28 2. Elliptic curves

Q. Let R be the third point of intersection of L and E. Then R is

also a rational point in E(Q). Let L be the line through R and O.

We define P + Q to be the third point of intersection of L and E.

Notice that any vertical line x = a in the aﬃne plane passes through

[0,1,0], because the same line in projective coordinates is given by

x = az and [0,1,0] belongs to such line. Thus, if E is given by a

model

y2

=

x3

+ Ax + B, and O is chosen to be the point [0,1,0],

then L is always a vertical line, so P + Q is always the reflection of

R with respect to the x axis.

The next step in the study of the structure of E(Q) was conjec-

tured by Jules Poincaré in 1908, proved by Louis Mordell in 1922 and

generalized by André Weil in his thesis in 1928:

Theorem 2.4.3 (Mordell-Weil). E(Q) is a finitely generated abelian

group. In other words, there are points P1,...,Pn such that any other

point Q in E(Q) can be expressed as a linear combination

Q = a1P1 + a2P2 + · · · + anPn

for some ai ∈ Z.

The group E(Q) is usually called the Mordell-Weil group of E,

in honor of the two mathematicians who proved the theorem.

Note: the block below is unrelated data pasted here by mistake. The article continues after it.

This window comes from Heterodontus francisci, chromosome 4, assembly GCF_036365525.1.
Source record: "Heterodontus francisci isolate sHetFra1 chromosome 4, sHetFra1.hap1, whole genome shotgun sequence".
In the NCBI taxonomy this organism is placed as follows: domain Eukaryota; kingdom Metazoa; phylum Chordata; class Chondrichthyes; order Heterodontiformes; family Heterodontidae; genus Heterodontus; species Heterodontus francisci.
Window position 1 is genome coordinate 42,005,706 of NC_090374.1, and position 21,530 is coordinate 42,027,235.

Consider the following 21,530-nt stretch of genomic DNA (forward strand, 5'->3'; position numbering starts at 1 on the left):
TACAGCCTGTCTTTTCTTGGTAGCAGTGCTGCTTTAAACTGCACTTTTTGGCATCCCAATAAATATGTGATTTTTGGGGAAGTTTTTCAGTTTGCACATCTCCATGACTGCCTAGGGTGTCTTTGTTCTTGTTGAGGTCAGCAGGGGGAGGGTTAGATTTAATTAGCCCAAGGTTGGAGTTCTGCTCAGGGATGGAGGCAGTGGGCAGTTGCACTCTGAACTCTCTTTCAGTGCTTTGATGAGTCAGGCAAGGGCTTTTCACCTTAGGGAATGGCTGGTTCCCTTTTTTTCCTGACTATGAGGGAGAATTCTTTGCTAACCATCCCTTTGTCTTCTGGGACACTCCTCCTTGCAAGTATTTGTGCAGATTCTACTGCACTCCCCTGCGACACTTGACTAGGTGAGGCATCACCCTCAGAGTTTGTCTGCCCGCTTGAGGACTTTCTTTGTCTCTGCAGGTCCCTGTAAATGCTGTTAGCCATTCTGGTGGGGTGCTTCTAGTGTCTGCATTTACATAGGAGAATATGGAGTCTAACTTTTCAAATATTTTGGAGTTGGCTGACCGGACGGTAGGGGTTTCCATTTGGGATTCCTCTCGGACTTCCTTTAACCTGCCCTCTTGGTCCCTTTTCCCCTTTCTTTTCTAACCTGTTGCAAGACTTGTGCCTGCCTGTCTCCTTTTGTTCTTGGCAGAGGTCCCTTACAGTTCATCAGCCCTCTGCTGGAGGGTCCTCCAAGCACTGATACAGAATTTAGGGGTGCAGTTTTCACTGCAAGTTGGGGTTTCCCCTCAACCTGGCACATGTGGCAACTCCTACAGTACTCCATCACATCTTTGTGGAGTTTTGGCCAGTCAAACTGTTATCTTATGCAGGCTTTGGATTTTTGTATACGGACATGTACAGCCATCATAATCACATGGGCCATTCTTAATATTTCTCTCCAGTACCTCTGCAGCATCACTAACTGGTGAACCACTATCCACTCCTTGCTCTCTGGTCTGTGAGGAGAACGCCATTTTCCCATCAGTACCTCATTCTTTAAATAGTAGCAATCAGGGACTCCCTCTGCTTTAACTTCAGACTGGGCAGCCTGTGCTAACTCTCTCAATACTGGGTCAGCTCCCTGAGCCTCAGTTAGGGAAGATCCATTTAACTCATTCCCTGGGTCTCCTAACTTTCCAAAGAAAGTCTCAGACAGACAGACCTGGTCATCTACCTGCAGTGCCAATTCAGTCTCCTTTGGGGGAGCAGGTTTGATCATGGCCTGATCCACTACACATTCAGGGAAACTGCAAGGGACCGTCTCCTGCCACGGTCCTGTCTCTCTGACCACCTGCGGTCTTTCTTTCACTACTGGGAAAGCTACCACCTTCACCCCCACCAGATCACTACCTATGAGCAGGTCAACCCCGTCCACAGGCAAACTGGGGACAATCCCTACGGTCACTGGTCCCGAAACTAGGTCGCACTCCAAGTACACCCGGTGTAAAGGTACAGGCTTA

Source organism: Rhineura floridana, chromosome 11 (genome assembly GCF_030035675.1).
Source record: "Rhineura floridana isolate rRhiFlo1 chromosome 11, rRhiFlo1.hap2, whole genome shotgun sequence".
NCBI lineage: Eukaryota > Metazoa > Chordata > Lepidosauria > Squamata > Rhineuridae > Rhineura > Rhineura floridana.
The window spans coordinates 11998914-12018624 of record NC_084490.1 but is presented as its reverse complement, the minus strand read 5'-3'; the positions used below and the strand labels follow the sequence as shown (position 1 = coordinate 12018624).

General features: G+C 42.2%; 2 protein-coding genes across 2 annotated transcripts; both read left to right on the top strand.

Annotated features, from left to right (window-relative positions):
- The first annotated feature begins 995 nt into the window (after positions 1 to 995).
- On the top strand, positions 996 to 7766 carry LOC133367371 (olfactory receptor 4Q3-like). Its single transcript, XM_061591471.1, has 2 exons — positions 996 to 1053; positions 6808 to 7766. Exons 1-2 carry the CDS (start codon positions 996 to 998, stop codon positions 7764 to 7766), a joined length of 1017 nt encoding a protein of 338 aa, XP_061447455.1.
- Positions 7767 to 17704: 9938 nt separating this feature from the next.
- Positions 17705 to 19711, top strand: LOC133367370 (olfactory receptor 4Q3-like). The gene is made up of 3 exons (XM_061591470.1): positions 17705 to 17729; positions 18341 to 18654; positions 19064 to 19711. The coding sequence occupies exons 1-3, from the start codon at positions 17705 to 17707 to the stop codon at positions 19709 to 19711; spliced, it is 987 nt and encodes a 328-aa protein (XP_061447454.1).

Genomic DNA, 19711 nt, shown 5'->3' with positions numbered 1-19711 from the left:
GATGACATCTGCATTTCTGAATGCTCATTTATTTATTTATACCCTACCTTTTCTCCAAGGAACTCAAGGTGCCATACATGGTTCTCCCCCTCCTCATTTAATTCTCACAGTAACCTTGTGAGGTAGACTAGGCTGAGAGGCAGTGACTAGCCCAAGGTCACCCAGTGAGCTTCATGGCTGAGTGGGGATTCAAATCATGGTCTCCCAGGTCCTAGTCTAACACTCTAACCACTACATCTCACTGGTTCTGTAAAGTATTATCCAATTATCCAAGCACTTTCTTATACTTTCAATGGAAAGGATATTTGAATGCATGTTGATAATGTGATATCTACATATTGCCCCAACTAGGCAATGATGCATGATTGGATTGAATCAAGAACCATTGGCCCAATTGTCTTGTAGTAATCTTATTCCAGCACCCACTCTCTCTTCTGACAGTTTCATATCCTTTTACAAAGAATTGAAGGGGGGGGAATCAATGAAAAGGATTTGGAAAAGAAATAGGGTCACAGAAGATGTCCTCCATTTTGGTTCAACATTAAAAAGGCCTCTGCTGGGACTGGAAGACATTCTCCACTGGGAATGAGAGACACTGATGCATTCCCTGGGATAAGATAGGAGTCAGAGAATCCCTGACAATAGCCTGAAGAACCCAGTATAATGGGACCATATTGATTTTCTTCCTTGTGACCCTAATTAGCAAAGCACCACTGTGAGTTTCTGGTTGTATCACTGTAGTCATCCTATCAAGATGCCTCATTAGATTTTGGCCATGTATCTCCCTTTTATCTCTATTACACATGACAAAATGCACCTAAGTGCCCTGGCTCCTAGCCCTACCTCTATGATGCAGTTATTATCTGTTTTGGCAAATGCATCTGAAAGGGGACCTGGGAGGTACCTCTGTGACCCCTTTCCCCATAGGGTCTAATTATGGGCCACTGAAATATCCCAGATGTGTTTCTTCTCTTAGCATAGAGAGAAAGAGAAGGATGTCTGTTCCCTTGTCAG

Example 2.4.4. Consider the elliptic curve E/Q given by the Weier-

strass equation

y2

+ y =

x3

− 7x + 6.

The set of rational points E(Q) for this elliptic curve is infinite. For

instance, the following points are on the curve:

(1,0), (2,0), (0, −3), (−3, −1), (8, −22), (−2, −4), (3, −4),

(3,3), (−1, −4), (1, −1), (0,2), (2, −1), (−2,3), (−1,3),

1

4

,

13

8

,

25

9

, −

91

27

, −

26

9

,

28

27

,

7

9

,

17

27

, . . . .

At a first glance, it may seem very diﬃcult to describe all the points

on E(Q), including those listed above, in a succinct manner. However,

the Mordell-Weil theorem tells us that there must be a finite set of

points that generate the whole group. Indeed, it can be proved that